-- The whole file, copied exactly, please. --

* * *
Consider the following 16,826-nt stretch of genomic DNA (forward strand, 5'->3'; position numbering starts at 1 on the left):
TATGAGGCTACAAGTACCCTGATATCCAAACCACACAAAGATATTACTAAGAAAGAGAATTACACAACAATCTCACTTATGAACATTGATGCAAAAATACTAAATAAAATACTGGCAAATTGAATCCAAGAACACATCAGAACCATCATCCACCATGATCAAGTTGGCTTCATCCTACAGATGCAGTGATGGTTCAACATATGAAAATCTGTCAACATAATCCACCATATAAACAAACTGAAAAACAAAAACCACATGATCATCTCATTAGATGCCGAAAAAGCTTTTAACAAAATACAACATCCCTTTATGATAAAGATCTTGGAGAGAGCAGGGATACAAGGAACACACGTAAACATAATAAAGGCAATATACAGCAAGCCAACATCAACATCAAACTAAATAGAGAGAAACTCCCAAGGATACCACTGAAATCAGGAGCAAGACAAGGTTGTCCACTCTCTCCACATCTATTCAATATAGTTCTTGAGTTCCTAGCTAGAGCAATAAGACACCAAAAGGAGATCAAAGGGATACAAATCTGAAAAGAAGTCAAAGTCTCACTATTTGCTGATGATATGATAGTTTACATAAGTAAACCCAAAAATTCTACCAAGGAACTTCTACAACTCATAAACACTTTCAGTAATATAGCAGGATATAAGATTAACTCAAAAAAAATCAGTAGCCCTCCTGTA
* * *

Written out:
Consider the following 16,826-nt stretch of genomic DNA (forward strand, 5'->3'; position numbering starts at 1 on the left):
TATGAGGCTACAAGTACCCTGATATCCAAACCACACAAAGATATTACTAAGAAAGAGAATTACACAACAATCTCACTTATGAACATTGATGCAAAAATACTAAATAAAATACTGGCAAATTGAATCCAAGAACACATCAGAACCATCATCCACCATGATCAAGTTGGCTTCATCCTACAGATGCAGTGATGGTTCAACATATGAAAATCTGTCAACATAATCCACCATATAAACAAACTGAAAAACAAAAACCACATGATCATCTCATTAGATGCCGAAAAAGCTTTTAACAAAATACAACATCCCTTTATGATAAAGATCTTGGAGAGAGCAGGGATACAAGGAACACACGTAAACATAATAAAGGCAATATACAGCAAGCCAACATCAACATCAAACTAAATAGAGAGAAACTCCCAAGGATACCACTGAAATCAGGAGCAAGACAAGGTTGTCCACTCTCTCCACATCTATTCAATATAGTTCTTGAGTTCCTAGCTAGAGCAATAAGACACCAAAAGGAGATCAAAGGGATACAAATCTGAAAAGAAGTCAAAGTCTCACTATTTGCTGATGATATGATAGTTTACATAAGTAAACCCAAAAATTCTACCAAGGAACTTCTACAACTCATAAACACTTTCAGTAATATAGCAGGATATAAGATTAACTCAAAAAAAATCAGTAGCCCTCCTGTA